4. Yes, Sion Jenkins had given false information when he obtained a post as a teacher. No specific criminal charge appears to have been brought against him. There could have been the possibility of a charge under what was then the Theft Act 1968 s16(2)(c) which referred to the defendant having been given the opportunity to earn remuneration in an office or employment.

    It interested me that, somehow, the jury was informed of this matter at the trial. On what basis this was done is not at all clear. Prior to the Criminal Justice Act 2003 there were only limited occasions when the accused's bad character could be adduced in evidence. The most usual exception was where the accused "lost his shield" by, for example, attacking the character of a prosecution witness.

    I also note that Jenkins' former wife made allegations that he was repeatedly violent in the home - see BBC

    As i said, the whole case has an unsatisfactory feel to it.

  5. His wife was a social worker too. So better equipped to deal with it than the average DV victim. Any hint of DV would surely have ruled them out as foster parents.

  6. The Jenkins case is another manifestation of the lately introduced concepts by any other term of not quite innocent enough. Restraining orders in DV matters against aquitted defendants have a certain unpleasant odour. There surely is a strong case of importing two facets of the Scottish legal system; juries of 15 [or 13]where a simple majority is enough for a verdict and perhaps more significantly the "not proven" verdict which is often the phrase used by JPs when pronouncing on a trial verdict and which descibes correctly the hurdle over which CPS must prove beyond reasonable doubt.

  7. Conor - yes, I have no doubt that had serious domestic violence come to light it would have prevented an adoption. Investigations into prospective adopters are now much more thorough than they were back in the 1980s/early 1990s when the application to adopt Billie-Jo would have been under consideration.

    The Court of Appeal was aware of the alleged domestic violence but it was not made known publicly and was not made available to the two retrial juries despite the law on "bad character" having been changed by the Criminal Justice Act 2003.

    Thees links address the DV aspect of the case more fully:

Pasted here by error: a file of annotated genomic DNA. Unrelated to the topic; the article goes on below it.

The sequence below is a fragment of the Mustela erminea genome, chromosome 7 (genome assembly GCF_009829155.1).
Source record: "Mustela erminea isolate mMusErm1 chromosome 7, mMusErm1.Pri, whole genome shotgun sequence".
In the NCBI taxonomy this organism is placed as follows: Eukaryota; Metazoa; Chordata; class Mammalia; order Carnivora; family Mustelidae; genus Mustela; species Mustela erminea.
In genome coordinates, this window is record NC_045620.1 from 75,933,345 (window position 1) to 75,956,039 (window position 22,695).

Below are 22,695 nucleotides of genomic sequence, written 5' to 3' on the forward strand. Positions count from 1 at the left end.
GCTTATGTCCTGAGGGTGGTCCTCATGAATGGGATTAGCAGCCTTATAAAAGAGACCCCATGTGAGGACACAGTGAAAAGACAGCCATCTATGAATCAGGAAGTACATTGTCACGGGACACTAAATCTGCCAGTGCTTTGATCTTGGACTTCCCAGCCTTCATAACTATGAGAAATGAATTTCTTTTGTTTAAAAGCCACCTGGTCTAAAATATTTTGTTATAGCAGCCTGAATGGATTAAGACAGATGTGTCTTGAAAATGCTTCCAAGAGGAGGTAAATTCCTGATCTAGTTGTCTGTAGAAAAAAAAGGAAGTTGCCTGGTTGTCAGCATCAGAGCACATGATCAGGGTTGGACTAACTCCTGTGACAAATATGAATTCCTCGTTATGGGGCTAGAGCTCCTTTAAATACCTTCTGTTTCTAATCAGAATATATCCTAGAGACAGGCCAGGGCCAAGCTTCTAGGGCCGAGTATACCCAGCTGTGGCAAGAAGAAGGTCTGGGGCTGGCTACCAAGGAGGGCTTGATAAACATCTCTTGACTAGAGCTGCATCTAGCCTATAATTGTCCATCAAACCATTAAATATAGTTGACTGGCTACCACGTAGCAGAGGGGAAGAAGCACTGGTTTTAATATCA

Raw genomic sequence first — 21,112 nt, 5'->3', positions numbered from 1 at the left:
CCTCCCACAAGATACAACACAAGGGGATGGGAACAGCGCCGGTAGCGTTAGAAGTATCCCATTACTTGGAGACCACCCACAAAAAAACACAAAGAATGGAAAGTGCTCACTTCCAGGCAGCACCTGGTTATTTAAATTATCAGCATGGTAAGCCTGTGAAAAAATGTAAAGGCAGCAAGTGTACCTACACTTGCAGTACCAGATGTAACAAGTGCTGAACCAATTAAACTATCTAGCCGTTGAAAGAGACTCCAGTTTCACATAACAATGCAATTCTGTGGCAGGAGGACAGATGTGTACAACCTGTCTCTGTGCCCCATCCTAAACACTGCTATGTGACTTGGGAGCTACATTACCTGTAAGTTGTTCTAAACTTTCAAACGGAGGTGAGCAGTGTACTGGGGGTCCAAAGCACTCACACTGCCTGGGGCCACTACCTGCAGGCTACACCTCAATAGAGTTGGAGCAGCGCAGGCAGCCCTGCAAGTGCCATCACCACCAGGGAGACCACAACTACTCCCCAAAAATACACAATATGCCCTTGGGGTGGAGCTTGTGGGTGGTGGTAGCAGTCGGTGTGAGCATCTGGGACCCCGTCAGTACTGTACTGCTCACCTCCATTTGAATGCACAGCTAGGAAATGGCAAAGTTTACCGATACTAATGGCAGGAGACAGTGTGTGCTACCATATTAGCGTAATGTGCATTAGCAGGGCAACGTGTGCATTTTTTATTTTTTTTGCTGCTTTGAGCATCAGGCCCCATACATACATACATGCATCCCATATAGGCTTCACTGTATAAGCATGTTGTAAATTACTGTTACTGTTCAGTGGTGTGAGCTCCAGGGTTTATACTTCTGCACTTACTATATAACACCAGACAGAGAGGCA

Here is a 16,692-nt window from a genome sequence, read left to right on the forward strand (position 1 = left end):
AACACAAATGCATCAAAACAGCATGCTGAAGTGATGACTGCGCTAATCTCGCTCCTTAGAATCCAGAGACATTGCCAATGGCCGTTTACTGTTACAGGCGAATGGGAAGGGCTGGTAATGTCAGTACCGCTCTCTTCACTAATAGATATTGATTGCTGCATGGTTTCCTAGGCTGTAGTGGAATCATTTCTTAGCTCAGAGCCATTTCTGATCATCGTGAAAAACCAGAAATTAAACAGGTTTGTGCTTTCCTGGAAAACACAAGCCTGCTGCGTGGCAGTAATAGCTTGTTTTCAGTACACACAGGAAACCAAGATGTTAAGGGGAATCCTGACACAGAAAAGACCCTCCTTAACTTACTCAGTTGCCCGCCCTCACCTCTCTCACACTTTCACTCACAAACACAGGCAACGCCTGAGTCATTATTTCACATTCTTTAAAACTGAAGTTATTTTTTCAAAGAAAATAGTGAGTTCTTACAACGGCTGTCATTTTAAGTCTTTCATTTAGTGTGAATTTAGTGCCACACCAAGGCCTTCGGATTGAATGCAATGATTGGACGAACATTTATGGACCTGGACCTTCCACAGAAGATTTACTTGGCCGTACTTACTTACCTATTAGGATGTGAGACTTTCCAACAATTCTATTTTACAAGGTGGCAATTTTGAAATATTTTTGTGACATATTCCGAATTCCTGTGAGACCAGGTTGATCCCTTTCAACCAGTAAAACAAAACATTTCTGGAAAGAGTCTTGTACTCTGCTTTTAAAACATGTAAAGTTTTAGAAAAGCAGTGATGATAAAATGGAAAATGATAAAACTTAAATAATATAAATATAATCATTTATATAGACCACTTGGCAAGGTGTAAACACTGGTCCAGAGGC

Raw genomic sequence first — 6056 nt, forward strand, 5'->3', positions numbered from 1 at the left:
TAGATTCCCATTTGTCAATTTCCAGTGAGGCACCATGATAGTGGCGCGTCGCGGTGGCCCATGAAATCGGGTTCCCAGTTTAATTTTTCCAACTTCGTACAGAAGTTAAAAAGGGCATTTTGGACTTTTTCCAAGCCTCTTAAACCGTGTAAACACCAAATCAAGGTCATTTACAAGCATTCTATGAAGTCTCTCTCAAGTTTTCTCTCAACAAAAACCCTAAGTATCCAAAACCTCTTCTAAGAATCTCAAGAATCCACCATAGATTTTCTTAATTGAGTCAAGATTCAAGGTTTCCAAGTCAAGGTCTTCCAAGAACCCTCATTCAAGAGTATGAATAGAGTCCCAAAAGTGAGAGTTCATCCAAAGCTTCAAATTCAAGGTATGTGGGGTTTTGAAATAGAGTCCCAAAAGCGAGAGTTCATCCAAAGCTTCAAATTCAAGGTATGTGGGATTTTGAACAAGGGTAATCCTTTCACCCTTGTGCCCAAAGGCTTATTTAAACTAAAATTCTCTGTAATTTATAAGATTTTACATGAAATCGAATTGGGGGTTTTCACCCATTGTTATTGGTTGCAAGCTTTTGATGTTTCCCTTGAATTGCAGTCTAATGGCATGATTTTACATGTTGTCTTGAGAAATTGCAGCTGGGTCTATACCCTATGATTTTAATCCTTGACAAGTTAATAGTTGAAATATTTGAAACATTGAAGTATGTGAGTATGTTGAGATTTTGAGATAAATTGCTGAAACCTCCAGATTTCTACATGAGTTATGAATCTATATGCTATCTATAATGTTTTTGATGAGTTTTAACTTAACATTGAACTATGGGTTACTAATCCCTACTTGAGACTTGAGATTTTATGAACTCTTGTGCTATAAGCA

8. Justice of the Peace - thanks for your observation. The Domestic Violence, Crime and Victims Act 2004 section 12 amended the Protection from Harassment Act 1997 to enable Restraining Orders to be made even on acquittal. - (1997 Act s5A) – “A court before which a person (“the defendant”) is acquitted of an offence may, if it considers it necessary to do so to protect a person from harassment by the defendant, make an order prohibiting the defendant from doing anything described in the order."

    There is no such verdict in English Law as "not proven". However, I have heard magistrates say that "the case is proved" or "the case is not proved". However, in my submission, it is wrong. The appropriate verdicts are respectively, guilty or not guilty.

    I have a lot of admiration for a number of aspects of Scots Law. Their jury of 15 with a simple majority verdict possible has merit. The English law majority verdict only dates from the Juries Act 1974. In my early days, a jury verdict had to be unanimous in order to convict. Thus, if they could not reach unanimity then they returned a not guilty verdict and there were no issues about juries failing to agree on a majority. I think that a case could be made for some reform in this area.

    However, I very much dislike the "not proven" verdict in Scots Law.

  9. Mike from Ottawa17 August 2010 at 22:44

    Considering that none of three juries could agree on a "not guilty" verdict, despite the high burden of proof being on the Crown, it seems a bit odd to conclude on the basis of the results of the trials that Jenkins is outright innocent. This does not have the same look to me as do the Canadian wrongful conviction cases of Donald Marshall Jr, Guy-Paul Morin and David Milgaard, where you had people who definitely did not commit the crime.

  10. Ed (not Bystander)18 August 2010 at 02:27

    I'm sure there's some kind of well-known phrase we use in common law jurisdiction for crime, "something until proven guilty". Can anyone help me with the first word?